Biosynthesis of Oligo/Polysialic Acid
|The oligo/polysialic acid (oligo/polySia) glycotope represents a group of oligo/polymers of Sia consisting of N-acetylneuraminic acid (Neu5Ac), N-glycolylneuraminic acid (Neu5Gc) and deaminoneuraminc acid (KDN; 2-keto-3-deoxy-D-glycero-D-galacto-nononic acid) (Fig. 1). The linkages between sialic acid residues are known to be alpha2->5O glycolyl, alpha2->8, alpha2->9, and alpha2->8/9. As shown in Table 1, many examples of the presence of oligo/polySia-containing glycoproteins have been demonstrated in eukaryotes, including recent findings of frequent occurrence of oligoSia structure on glycoproteins in mammals(1). Oligo/polySia structures on glycoproteins are widely recognized as regulator for cell-cell communication during development and cell differentiation based on various features such as stage- and tissue-specific expression, a large diversity in their structures, and unique physicochemical properties as polyanions (2). Biosynthesis of oligo/polySia is presumed to be complicated because of the large spectrum of their structures, which arises from the degree of polymerization (DP=2-100), variations in the (-ketosidic linkages to the penultimate Sia residues (alpha2->5O glycolyl, alpha2->8, and alpha2->9), and the composition of monomeric Sia (Neu5Ac, Neu5Gc, and KDN), which are often modified by O-acetylation, O-lactylation, O-sulfation, and lactonization). Here the biosynthesis of oligo/polySia chains of glycoproteins are described. Those for polySia (DP=100-200), which occurs on neuroinvasive bacterial capsular polysaccharide, and oligoSia (DP=2-4), which are often found in glycolipids, are not included.|
(a) Oligo/polysialic acid on O-linked glycoproteins|
The oligo/polySia chains on polysialoglycoproteins (PSGP) of rainbow trout have been demonstrated to be synthesized as follows (3).
The oligo/polySia chains are synthesized by three enzymes, (2,6-sialyltransferase (alpha2,6ST), alpha2,8-sialyltransferase (alpha2,8ST, initiase), and alpha2,8-polysialyltranseferase (alpha2,8polyST, polymerase) in Golgi apparatus and/or cortical vesicles. The elongation of the chains is found to be terminated by introducing one KDN residue to the non-reducing terminal sialic acid residue in the alpha2->8-linkage. Enzymes involved in O-acetylation and O-lactylation of the Sia residues in PSGP have not yet been identified.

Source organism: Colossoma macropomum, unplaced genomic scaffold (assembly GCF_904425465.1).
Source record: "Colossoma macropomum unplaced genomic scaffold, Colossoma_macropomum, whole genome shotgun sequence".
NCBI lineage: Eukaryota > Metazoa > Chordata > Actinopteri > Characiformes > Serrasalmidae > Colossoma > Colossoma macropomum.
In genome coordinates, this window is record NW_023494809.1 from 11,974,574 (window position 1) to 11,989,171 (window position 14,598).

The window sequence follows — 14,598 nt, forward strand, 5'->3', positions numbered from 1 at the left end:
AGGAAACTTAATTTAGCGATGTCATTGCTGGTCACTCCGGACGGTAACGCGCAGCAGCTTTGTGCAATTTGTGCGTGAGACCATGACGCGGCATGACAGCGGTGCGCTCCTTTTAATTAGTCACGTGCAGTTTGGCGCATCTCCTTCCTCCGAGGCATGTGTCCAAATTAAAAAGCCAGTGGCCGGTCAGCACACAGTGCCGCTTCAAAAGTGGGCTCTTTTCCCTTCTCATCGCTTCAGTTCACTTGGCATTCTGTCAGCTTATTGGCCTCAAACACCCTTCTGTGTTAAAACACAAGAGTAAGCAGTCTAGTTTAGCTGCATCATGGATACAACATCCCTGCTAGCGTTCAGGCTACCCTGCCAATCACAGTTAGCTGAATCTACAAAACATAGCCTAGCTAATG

The biosynthesis of alpha2->8-linked oligoKDN found in KDN-gp of rainbow trout ovarian fluid (4) and alpha2->5O glycolyl-linked oligo/polyNeu5Gc found in polySia-gp of sea urchin jelly coat (5) has not yet been studied. Interestingly, in the latter case, 9-O-sulfation of non-reducing terminal Neu5Gc residue is suggested to play a role as the termination signal.
(b) Oligo/polysialic acid on N-linked glycoproteins
The elucidation of biosynthesis of polySia on neural cell adhesion molecule (N-CAM) has made big advances by the identification and cloning of two alpha2,8-sialyltransferases (Table II), from mouse (6), Chinese hamster (7), and human (8). The present understanding of the pathways for oligo/polysialylation on N-linked glycan chains is summarized as follows.
The alpha2,8-polysialyltransferase(s) (alpha2,8polyST) which catalyzes elongation reaction is considered to be ST8Sia II (STX) and/or ST8Sia IV (PST). However, it still remains to be clarified if the alpha2,8ST which initiates formation of oligo/polySia is a different enzyme from alpha2,8polySTs. Recently, not only expression of the enzymes ST8Sia II and ST8Sia IV, but also intracellular Ca2+ has been shown to control the biosynthesis of polySia on N-CAM (9). Structural analysis of carbohydrate chains derived from embryonic N-CAM indicates that O-acetylation of polySia may be related to the termination of elongation (10).
The biosynthetic pathway for oligoSia chains on glycoproteins other than N-CAM is unknown; however, ST8Sia III (Table 2) catalyzing formation of dimer of alpha2->8linked Sia on N-linked glycoproteins may possibly be involved.
Elucidation of mechanisms for biosynthesis of other types of oligo/polySia chains, such as alpha2->5O glycolyl linked oligo/polyNeu5Gc and alpha2->9 linked oligo/polySia, modifications of sialic acid residues, and termination of elongation of oligo/polySia chains is interesting future work on biosynthesis of oligo/polySia.
|Chihiro Sato (Nagoya University)|
Ken Kitajima (Nagoya University Bioscience Center)
|Apr. 15, 2001|